I know the Bible mentions our good deeds being rewarded, if they are truly unselfish and thoughtful deeds, without thought to one’s own self or how it will benefit us. But does this mean at all that God is proud of us, or that we please Him in any way?
I just sat and cried after reading the book, without truly knowing why. Part of me understands and yet part of us does not and I guess that scares me and confuses me. Thanks for any insight.
I’m enjoying your mp3 studies, but have a question. In John, the verse about Jesus leaving and preparing a place for us with his Father, who has many rooms… Isn’t he speaking to his deciples who are Jewish? Then if he is speaking to the Jews I’m confused because if I understood the studies corectly the Jews are going to be on Earth with God, and the Gentiles will be in heaven. Please help me see where I’m confused.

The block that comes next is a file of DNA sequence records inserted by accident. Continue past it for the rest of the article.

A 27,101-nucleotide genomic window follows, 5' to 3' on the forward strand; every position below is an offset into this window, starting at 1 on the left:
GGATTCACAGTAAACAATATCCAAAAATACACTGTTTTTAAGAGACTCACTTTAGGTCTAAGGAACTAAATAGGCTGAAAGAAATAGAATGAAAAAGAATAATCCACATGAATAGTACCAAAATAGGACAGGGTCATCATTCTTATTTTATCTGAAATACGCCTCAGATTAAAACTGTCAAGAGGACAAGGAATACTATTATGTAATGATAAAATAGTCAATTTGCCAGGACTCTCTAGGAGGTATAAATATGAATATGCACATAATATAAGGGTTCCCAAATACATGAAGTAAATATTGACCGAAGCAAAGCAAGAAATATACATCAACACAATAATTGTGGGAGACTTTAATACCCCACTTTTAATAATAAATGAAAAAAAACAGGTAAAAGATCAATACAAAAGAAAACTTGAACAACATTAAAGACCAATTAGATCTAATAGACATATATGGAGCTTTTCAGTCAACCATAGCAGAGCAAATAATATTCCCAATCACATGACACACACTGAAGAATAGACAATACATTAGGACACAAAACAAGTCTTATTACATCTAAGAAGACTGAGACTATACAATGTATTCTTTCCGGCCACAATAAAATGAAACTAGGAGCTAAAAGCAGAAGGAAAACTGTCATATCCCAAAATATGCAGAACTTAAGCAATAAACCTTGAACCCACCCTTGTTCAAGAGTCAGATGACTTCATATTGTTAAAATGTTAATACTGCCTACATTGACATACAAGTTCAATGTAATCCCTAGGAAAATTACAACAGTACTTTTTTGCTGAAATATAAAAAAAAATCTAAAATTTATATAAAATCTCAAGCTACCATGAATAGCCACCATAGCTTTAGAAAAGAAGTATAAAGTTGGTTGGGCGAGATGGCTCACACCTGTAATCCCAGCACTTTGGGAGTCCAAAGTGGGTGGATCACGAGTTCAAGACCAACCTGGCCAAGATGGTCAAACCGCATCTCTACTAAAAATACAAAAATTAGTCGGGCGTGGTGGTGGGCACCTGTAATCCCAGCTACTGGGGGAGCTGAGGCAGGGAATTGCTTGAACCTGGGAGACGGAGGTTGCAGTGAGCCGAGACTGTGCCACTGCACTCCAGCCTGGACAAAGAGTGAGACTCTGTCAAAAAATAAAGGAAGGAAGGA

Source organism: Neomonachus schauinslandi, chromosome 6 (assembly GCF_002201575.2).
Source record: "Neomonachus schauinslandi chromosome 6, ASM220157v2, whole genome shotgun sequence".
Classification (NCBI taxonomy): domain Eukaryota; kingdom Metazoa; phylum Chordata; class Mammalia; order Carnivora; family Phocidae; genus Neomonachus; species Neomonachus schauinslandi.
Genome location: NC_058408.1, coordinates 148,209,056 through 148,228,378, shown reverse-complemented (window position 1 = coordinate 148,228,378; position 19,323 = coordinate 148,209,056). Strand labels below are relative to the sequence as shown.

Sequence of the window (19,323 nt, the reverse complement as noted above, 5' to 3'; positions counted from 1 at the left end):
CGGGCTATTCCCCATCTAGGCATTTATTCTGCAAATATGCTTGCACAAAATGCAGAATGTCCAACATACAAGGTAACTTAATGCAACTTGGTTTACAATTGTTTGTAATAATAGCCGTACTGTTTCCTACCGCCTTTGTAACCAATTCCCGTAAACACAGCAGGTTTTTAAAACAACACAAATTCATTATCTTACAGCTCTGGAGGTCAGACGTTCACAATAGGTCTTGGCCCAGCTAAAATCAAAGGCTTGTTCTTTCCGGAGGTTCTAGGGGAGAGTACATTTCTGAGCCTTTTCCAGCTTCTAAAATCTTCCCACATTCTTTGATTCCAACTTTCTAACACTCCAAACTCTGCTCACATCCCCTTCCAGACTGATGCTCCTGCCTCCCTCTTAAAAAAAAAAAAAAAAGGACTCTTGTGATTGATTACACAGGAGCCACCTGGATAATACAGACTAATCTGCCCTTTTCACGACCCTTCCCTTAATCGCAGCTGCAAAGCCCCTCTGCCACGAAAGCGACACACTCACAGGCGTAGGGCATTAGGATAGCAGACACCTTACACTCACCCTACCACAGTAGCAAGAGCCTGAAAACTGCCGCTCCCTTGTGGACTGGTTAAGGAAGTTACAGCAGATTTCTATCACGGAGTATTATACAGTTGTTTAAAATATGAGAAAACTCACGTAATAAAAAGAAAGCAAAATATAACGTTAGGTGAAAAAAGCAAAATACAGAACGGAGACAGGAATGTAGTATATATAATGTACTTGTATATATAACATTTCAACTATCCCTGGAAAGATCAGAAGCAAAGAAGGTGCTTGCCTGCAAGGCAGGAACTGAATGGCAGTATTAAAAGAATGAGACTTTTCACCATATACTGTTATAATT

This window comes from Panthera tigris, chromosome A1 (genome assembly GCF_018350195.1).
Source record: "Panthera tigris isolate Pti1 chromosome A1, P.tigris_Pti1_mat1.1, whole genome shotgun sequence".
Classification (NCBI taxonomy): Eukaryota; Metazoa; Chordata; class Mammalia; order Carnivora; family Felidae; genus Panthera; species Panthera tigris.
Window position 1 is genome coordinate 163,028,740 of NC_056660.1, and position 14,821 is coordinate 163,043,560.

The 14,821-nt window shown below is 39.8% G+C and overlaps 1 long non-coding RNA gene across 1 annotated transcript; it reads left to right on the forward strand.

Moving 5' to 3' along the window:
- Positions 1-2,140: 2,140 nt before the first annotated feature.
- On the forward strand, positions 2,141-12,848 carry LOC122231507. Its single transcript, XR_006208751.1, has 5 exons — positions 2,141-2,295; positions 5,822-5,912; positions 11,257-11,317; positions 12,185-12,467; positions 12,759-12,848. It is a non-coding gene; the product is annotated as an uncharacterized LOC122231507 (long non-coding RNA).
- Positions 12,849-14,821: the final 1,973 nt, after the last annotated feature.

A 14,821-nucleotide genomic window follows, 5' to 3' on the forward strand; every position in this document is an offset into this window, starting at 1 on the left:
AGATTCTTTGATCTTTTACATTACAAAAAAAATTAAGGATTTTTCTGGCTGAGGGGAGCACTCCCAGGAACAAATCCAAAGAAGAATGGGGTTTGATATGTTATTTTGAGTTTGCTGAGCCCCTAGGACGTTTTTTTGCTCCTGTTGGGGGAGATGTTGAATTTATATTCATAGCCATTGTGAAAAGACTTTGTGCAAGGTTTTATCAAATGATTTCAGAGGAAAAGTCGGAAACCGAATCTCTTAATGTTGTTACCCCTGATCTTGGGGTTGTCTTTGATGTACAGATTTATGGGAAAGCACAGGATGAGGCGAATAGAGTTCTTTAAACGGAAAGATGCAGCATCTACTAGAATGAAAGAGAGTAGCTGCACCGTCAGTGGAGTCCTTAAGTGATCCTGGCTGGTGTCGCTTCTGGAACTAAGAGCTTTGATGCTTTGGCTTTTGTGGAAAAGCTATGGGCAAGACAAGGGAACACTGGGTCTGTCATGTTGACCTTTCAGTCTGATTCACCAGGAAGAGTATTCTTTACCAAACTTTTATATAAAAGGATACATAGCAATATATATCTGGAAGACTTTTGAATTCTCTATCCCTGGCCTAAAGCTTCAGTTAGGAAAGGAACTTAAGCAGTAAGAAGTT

Thank you so much for your wisdom and insight into the Bible. In one of your articles I remember you saying that trib believers would have different eternal rewards than the Church. I think this was from the letters to the seven churches in Revelation, but I think I see it wrong.
It said that the church in Philadelphia would be made into a pillar in the temple of God, never leaving it and always being a servant there while those in the church in Laodicea would be seated on the right of God. I am most confused by this because the impression I got was that those roles would be reversed, unless all believers’ rewards are the same.
Thank you for taking the time answer our questions. I was reading Luke 11:29-30. It is the passage where the crowds asked Jesus for a sign, but answering them, Jesus said that no sign would be given them except the sign of Jonah. I’m a little baffled as to why Jesus would phrase it this way since He’d been doing miracles left and right all this time. Weren’t those signs as well?